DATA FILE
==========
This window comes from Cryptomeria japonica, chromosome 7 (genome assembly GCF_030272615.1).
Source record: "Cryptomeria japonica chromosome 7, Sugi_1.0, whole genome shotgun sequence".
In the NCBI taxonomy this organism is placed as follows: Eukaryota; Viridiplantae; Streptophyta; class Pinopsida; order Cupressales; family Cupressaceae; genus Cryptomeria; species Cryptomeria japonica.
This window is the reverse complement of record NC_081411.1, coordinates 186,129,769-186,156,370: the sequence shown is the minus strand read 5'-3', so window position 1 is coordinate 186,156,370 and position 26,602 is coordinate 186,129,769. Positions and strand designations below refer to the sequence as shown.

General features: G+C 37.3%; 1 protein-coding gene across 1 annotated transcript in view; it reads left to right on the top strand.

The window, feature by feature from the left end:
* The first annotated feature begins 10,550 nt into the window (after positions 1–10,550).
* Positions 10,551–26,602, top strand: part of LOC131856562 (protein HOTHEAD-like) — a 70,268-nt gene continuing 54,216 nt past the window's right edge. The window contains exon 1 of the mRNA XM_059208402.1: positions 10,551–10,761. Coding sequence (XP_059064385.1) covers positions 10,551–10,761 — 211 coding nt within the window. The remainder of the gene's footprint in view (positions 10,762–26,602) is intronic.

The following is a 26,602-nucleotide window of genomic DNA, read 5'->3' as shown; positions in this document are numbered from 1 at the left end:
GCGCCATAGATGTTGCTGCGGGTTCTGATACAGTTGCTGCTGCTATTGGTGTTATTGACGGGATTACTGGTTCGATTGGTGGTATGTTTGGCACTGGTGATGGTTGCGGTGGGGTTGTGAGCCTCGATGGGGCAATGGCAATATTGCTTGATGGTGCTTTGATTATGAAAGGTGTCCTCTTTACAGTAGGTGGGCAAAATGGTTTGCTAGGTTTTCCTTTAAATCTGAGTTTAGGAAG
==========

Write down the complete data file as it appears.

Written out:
This window comes from Cryptomeria japonica, chromosome 7 (genome assembly GCF_030272615.1).
Source record: "Cryptomeria japonica chromosome 7, Sugi_1.0, whole genome shotgun sequence".
In the NCBI taxonomy this organism is placed as follows: Eukaryota; Viridiplantae; Streptophyta; class Pinopsida; order Cupressales; family Cupressaceae; genus Cryptomeria; species Cryptomeria japonica.
This window is the reverse complement of record NC_081411.1, coordinates 186,129,769-186,156,370: the sequence shown is the minus strand read 5'-3', so window position 1 is coordinate 186,156,370 and position 26,602 is coordinate 186,129,769. Positions and strand designations below refer to the sequence as shown.

General features: G+C 37.3%; 1 protein-coding gene across 1 annotated transcript in view; it reads left to right on the top strand.

The window, feature by feature from the left end:
* The first annotated feature begins 10,550 nt into the window (after positions 1–10,550).
* Positions 10,551–26,602, top strand: part of LOC131856562 (protein HOTHEAD-like) — a 70,268-nt gene continuing 54,216 nt past the window's right edge. The window contains exon 1 of the mRNA XM_059208402.1: positions 10,551–10,761. Coding sequence (XP_059064385.1) covers positions 10,551–10,761 — 211 coding nt within the window. The remainder of the gene's footprint in view (positions 10,762–26,602) is intronic.

The following is a 26,602-nucleotide window of genomic DNA, read 5'->3' as shown; positions in this document are numbered from 1 at the left end:
GCGCCATAGATGTTGCTGCGGGTTCTGATACAGTTGCTGCTGCTATTGGTGTTATTGACGGGATTACTGGTTCGATTGGTGGTATGTTTGGCACTGGTGATGGTTGCGGTGGGGTTGTGAGCCTCGATGGGGCAATGGCAATATTGCTTGATGGTGCTTTGATTATGAAAGGTGTCCTCTTTACAGTAGGTGGGCAAAATGGTTTGCTAGGTTTTCCTTTAAATCTGAGTTTAGGAAG